National Infantry Museum opens Armor and Cavalry Gallery
COLUMBUS, Ohio — The grand opening of the U.S. Army Armor and Cavalry Gallery in the National Infantry Museum was held Thursday morning and one large item was of particular interest to Warren Williams of San Diego, Calif, who was in Columbus for the occasion.
“That’s my company commander’s tank,” he said, standing in front of the vehicle, an M113A1 armored personnel carrier.
Williams’ unit, Company D, 16th Armor, 173rd Airborne Brigade used the vehicle in Vietnam. One nickname for it was “The Green Dragon.”
Other tanks on display include a French FT-18 Renault tank used by American troops in World War I and a M3 Stewart Tank used by American troops in World War II.
Williams served one year in Vietnam in 1966-1967. After his military service, he became a history teacher.
“It has been 47 years,” he said.
He said seeing the tank in the museum “validates that what we did was worthwhile.”
He was very impressed with what he saw and said it was proper that the museum have a section for the armor and cavalry which have always worked closely with the infantry.
The 3,500 square foot gallery features weapons from as far back as the Revolutionary War.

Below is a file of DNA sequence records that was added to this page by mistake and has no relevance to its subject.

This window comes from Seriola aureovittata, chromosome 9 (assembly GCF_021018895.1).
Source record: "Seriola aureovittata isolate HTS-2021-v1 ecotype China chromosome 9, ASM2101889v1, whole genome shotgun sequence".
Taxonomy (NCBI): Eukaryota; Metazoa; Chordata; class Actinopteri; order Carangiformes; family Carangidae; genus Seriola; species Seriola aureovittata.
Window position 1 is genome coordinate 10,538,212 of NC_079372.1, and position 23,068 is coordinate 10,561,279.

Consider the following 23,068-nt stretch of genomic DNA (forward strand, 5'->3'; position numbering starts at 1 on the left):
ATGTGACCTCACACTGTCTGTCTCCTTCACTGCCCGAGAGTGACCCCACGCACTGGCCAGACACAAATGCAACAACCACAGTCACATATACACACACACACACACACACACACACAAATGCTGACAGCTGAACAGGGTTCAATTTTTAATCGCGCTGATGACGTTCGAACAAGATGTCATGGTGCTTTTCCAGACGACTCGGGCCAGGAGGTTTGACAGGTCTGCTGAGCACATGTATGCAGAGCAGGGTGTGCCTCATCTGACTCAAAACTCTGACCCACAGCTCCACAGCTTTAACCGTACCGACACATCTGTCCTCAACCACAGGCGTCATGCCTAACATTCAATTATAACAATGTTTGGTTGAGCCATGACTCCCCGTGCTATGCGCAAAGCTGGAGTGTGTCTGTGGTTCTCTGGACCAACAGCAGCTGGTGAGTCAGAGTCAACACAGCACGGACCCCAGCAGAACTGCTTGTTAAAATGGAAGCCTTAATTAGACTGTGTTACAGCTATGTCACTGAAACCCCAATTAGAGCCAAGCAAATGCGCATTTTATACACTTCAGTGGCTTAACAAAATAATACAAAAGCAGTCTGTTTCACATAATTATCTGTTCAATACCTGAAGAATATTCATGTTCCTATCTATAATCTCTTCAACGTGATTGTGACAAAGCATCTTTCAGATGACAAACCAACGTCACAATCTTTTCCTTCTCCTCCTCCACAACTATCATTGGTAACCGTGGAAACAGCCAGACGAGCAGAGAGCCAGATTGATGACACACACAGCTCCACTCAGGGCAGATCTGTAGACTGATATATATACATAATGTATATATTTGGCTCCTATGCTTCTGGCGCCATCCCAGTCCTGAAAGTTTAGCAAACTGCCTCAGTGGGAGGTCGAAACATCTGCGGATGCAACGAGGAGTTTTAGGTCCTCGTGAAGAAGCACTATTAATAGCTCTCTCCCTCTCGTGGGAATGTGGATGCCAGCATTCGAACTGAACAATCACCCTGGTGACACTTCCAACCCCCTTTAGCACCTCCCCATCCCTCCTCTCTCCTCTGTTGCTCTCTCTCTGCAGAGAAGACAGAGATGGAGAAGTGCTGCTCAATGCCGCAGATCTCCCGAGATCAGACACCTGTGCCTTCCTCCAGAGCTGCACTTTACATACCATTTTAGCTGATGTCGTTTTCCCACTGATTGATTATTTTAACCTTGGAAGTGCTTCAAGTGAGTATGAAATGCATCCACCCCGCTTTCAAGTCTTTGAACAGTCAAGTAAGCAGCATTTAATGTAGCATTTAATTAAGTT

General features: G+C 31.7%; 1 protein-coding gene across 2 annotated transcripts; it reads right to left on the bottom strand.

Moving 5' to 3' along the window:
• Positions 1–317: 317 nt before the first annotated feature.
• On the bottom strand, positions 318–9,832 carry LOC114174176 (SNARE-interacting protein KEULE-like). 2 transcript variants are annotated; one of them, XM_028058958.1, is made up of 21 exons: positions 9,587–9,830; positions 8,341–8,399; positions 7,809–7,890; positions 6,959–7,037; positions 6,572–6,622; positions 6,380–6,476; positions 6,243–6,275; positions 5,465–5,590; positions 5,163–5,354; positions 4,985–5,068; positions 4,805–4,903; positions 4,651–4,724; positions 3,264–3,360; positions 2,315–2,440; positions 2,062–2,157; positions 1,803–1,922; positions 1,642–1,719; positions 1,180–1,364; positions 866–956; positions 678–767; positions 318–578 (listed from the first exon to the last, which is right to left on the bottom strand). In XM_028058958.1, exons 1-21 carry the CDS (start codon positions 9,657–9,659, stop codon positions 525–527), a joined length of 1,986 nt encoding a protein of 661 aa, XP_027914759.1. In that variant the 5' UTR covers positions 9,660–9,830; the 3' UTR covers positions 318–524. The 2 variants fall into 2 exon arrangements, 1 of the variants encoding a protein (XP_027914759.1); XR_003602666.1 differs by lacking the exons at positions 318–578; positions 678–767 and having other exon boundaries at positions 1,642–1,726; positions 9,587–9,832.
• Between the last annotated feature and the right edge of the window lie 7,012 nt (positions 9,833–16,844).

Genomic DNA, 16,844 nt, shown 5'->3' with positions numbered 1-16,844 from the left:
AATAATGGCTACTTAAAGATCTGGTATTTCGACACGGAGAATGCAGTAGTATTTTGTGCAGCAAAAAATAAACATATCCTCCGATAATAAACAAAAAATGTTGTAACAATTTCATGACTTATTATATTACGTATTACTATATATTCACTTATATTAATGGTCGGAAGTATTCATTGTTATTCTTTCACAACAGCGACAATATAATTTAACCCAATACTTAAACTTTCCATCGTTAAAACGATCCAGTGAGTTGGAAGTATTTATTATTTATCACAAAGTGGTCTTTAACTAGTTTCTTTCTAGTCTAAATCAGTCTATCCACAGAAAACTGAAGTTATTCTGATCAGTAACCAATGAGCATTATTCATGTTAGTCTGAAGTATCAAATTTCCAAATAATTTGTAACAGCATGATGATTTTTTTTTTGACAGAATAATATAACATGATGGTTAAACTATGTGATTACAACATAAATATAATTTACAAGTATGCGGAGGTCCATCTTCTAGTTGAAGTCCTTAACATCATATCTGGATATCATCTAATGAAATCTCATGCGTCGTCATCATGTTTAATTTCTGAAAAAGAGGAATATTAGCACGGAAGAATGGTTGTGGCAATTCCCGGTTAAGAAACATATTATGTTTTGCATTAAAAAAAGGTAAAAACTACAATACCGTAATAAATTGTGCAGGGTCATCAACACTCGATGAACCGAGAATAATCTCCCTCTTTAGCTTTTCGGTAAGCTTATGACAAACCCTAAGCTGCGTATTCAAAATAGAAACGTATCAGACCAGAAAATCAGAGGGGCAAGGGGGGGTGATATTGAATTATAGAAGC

Included in the gallery is an area highlighting dragoons and the evolution of the cavalry, an area highlighting mechanization and the rise of armor, an area highlighting the development of armored warfare , an area about armor and cavalry training and an area covering the Cold War to the present.
Speaking at the grand opening ceremony, Col. Robert E. Choppa, the Infantry School commandant, said it was “truly a great day.”
Brigadier Gen. Leopoldo A. Quintas, the Armor School commandant, said this was a “momentous occasion,” and that until the opening of this gallery the museum “lacked an important component.”
“It is a fantastic exhibition,” he said. “It is about connecting the past to the present.”
He said there are many lessons to be learned from the museum exhibits and that many of the challenges the modern soldier faces are the same as the ones of soldiers in past wars.
“It shows where we have been, where we are today and where we are going,” he said.